The founder of modern Iridology (I.V. Peczely) published the first map of the iris in 1880. Since then, many different iris maps have been published. The maps elaborated by MD F. Puerari are a compendium of the most widely shared knowledges.
The iris subdivision in concentric circles (circular map) or in radial sectors (sectorial map), simplifies iris analysis and allows for a correct localization of the points of interest.
Circular map. The circular subdivision divides the iris into six concentric circles which coincide with as many areas and functions of the human body.
Sectorial map. The eight sectors of the sectorial subdivision coincide with the major apparatuses.
The main problem with iridological maps is the available space. Unlike acupuncture points, which are distributed all over the body and organized along well separated meridians, the projections of organs in the irises are concentrated in a very limited space. In addition, their graphic representation is one-dimensional while the organs are tri-dimensional and close to each other. As a consequence, different organs necessarily share the same projection areas. Peczely, the founder of modern iridology, solved this problem by grouping the organs together in sectors rather than in points.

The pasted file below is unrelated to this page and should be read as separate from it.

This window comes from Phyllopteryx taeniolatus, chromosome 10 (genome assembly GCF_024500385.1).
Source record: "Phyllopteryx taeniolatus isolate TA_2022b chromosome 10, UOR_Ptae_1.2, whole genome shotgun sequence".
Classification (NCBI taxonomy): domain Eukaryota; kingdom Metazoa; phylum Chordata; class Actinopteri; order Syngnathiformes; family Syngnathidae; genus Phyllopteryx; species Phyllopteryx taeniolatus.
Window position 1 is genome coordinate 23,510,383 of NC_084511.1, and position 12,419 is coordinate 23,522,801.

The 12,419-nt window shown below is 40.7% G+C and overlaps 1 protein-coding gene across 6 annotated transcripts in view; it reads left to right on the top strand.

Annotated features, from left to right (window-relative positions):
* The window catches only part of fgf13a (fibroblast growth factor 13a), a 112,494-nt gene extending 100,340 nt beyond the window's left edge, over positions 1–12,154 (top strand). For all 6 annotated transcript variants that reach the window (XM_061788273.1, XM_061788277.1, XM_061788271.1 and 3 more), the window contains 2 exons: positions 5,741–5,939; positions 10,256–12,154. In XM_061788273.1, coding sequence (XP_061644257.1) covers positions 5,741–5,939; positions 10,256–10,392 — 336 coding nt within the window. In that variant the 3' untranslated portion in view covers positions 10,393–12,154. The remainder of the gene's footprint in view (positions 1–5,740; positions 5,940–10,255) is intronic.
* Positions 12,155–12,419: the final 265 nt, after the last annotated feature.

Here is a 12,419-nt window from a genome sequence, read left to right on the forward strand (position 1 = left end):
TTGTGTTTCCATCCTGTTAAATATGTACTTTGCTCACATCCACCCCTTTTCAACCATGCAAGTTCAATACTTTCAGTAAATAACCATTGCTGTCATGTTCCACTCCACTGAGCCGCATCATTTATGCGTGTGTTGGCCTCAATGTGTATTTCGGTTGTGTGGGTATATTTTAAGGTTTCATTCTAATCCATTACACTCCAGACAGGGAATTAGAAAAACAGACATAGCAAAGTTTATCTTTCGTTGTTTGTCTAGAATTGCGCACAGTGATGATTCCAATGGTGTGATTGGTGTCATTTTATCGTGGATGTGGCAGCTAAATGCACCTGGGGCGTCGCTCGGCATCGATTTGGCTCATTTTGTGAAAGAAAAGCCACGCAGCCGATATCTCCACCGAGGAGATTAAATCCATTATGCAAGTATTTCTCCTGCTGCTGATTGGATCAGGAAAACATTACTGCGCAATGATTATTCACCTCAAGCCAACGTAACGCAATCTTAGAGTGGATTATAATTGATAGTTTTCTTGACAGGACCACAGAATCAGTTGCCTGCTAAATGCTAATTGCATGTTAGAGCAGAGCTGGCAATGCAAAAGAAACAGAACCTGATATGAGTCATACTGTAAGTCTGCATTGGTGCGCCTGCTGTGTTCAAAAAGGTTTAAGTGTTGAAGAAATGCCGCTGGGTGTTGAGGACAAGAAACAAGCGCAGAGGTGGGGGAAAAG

Peczely’s method can be developed by focusing on the principles of overlapping and grouping.
Overlapping. Two examples. Abdomen organs like the rectum, uterus and kidneys are anatomically close one another and must be represented in the iris in adjacent, overlapping areas. This is also the case for organs which are located inside the thorax (lungs, heart and aorta).
Grouping. Organs projections in the iris can be divided into eight general categories (Brain, Neck, Thorax, Digestive tract, Abdomen, Orbit, Ear, Vertebral column) according to their location: 1) organs located in the cranium (Brain): upper sector of the irises. 2) organs located in the neck (Neck): iris sector closer to the nose 3) organs located in the thorax (Thorax): iris sector towards the ears. 4) stomach and intestine (Digestive tract): circular ring around the pupil. 5) Abdominal organs (abdomen): lower sector of the irises. 6) ocular area (Orbit): border sector between Brain and Neck. 7) auricular area (Ear): border sector between Brain and Thorax. (8) Vertebral column: pupillary border. Read more